Moreover, the small number of patients in the present study renders a low statistical power. Statistical power is also affected by the expected effect of the treatment. In this case, to illustrate the effect of β-blocker treatment post-MI, the number needed to treat to avoid one death for long-term β-blockers have in meta-analysis of RCTs conducted in the pre-reperfusion era been 82 [31]. This indicates the need for a large number of patients in a study with this research question. On the other hand, the relatively small number of included patients enabled validation of register data and additional information from the medical records.


A majority of the patients in the no-β-group had a justified absence of a β-blocker. β-blocker treatment post-MI showed a trend to fewer readmissions for MI. But as illustrated by this study, patient specific factors not visible in registry data affects whether a patient were prescribed a β-blocker post-MI or not. This complicates the interpretation of the quality index (Table 1) and will affect the quality and interpretation of studies conducted based solely on registry data, since important information is lacking to draw firm conclusions.

Availability of data and materials

The datasets used and/or analysed during the current study are available from the corresponding the first author and author HW on request.



Myocardial infarction


Randomized controlled trials


Percutaneous intervention


European society of cardiology


ST-elevation myocardial infarction


Non ST-elevation myocardial infarction


Left ventricular systolic dysfunction


Swedish national registry of cardiac intensive care


Coronary care unit


International classification of disease


Angiotensin-converting-enzyme inhibitor


Angiotensin receptor blocker


Acetylsalicylic acid


Left bundle branch block


Low-molecular-weight heparin


Atrioventricular block


Chronic obstructive pulmonary disease


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J. Gustav Smith was supported by grants from the Swedish Heart-Lung Foundation (2016–0134 and 2016–0315), the Swedish Research Council (2017–02554), the European Research Council (ERC-STG-2015-679242), the Crafoord Foundation, Skåne University Hospital, the Scania county, governmental funding of clinical research within the Swedish National Health Service, a generous donation from the Knut and Alice Wallenberg foundation to the Wallenberg Center for Molecular Medicine in Lund, and funding from the Swedish Research Council (Linnaeus grant Dnr 349–2006-237, Strategic Research Area Exodiab Dnr 2009–1039) and Swedish Foundation for Strategic Research (Dnr IRC15–0067) to the Lund University Diabetes Center. The above stated funding bodies did not play any role in the design of the study, collection, analysis and interpretation of data, or in writing the manuscript. Open access funding provided by Lund University.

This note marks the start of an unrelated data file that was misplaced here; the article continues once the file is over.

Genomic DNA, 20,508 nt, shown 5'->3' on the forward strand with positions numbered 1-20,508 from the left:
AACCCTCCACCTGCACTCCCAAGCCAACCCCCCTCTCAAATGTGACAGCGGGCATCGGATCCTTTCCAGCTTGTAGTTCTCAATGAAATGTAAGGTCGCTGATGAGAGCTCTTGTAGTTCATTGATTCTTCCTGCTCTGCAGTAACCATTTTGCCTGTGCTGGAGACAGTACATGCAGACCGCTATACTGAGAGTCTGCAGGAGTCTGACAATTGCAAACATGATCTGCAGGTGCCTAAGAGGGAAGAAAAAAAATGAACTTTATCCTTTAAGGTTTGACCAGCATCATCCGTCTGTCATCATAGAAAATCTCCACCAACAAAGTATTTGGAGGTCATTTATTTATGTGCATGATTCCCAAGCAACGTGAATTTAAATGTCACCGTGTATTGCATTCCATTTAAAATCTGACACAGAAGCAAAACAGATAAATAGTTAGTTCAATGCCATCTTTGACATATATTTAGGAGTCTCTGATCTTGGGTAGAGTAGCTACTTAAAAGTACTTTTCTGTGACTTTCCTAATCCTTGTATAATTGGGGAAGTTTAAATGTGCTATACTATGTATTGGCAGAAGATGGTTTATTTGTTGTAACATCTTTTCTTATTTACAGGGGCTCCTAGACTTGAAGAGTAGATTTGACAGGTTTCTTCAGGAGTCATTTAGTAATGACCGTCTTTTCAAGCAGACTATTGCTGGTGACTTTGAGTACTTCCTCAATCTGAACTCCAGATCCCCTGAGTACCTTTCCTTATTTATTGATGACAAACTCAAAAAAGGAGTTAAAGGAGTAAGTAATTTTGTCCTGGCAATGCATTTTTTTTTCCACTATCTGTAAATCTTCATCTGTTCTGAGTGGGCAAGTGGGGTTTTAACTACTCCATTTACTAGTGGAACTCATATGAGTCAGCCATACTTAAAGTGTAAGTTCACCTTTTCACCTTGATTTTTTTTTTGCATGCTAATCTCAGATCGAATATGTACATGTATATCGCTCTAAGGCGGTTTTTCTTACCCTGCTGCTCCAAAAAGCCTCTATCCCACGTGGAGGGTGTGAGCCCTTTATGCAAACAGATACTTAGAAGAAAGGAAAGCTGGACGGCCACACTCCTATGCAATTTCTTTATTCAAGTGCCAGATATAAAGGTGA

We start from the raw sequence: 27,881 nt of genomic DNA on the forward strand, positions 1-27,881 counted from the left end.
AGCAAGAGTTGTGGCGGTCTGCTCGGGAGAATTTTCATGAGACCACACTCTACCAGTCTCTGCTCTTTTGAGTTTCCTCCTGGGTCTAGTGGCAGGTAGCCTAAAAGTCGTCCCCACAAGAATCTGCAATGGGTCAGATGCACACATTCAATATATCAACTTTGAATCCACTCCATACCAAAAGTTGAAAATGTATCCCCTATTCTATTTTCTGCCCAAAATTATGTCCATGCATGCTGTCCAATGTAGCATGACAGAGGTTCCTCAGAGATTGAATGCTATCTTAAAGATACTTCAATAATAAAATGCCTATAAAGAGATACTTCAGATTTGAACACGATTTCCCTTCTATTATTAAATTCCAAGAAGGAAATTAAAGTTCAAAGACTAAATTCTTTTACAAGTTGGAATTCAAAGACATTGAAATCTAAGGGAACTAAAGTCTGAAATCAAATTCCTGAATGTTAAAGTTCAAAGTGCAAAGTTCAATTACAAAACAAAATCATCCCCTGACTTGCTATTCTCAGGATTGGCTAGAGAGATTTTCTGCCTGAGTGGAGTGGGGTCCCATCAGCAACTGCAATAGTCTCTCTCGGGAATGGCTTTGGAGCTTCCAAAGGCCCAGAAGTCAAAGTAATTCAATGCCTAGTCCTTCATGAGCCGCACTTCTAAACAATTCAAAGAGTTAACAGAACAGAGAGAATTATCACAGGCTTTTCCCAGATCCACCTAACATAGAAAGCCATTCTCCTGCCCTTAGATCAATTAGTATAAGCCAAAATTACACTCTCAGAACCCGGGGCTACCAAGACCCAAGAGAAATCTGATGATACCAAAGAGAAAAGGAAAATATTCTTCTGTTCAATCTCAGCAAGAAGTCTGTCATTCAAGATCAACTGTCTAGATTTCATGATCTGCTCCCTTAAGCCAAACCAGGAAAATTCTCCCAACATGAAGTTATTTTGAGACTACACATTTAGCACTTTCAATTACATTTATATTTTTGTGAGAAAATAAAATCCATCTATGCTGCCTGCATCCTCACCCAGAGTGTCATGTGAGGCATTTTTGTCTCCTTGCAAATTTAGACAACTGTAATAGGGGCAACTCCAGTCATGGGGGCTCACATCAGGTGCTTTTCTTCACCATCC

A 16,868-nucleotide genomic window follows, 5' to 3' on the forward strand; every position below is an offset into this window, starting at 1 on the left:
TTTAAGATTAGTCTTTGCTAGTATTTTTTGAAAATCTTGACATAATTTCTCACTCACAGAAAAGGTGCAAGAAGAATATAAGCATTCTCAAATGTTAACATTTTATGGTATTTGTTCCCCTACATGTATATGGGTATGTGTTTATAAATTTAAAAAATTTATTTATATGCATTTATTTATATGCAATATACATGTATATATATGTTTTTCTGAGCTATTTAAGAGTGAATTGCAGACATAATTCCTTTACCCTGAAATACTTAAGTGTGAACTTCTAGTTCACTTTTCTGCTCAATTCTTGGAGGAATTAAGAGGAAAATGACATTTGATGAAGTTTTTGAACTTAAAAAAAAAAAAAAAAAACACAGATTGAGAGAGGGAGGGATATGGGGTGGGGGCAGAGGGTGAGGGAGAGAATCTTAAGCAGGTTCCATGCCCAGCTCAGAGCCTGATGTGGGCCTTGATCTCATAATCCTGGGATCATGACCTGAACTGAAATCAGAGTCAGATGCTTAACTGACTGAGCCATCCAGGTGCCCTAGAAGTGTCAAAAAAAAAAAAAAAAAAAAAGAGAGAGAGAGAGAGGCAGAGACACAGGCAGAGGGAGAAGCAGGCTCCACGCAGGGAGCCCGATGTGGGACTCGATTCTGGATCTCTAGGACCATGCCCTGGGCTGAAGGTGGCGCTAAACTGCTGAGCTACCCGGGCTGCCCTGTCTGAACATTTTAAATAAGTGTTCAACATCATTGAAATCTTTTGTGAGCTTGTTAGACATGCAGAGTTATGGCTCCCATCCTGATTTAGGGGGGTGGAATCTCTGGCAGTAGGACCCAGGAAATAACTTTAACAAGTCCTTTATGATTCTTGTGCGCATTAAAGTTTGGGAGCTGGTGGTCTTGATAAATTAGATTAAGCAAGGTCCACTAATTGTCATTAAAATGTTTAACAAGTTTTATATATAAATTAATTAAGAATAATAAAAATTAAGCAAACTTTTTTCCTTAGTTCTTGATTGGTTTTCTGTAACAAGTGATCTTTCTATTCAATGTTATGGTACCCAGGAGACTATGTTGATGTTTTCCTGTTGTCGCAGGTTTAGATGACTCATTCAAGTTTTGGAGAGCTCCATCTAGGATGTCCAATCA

Author information




TH, SEO and HW: Designed the study, TH: collect, analysed. TH, BMH and HW. interpreted all the patient data in this manuscript. TH: made the first draft of the manuscript, tables and figure. All five authors (TH, SEO, JGS, BMH and HW) worked together with the interpretations of the data and manuscript until it reached its final stage as it is submitted. All authors (TH, SEO, JGS, BMH and HW) read and approved the final manuscript.

Corresponding authors

Correspondence to Bjarne Madsen Hardig or Henrik Wagner.

Ethics declarations

Ethics approval and consent to participate

The study was performed by the first author, within the medical education and since the study was a quality work regarding given treatment recommended in national Swedish and European guidelines, ethical approval is not needed [11,12,13]. All patients gave written and verbal informed consent to participate in the Riks-HIA and SCAAR registries at the time at their admission at the coronary unit or at the coronary catheterization laboratory. Hence Application for ethical approval from the local Swedish Ethical Review Authority at Lund University, was thereby waived (Dnr 2017/885).

Consent for publication

All patients have given written and verbal informed consent to participate in the Riks-HIA and SCAAR registries, which includes the approval for analysis of the data and publication in scientific journals.

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The authors declare that they have no competing interests.

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Hagsund, T., Olsson, S., Smith, J.G. et al. β-blockers after myocardial infarction and 1-year clinical outcome – a retrospective study. BMC Cardiovasc Disord 20, 165 (2020).

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  • Beta-blockers
  • Myocardial infarction
  • Secondary prevention
  • Riks-HIA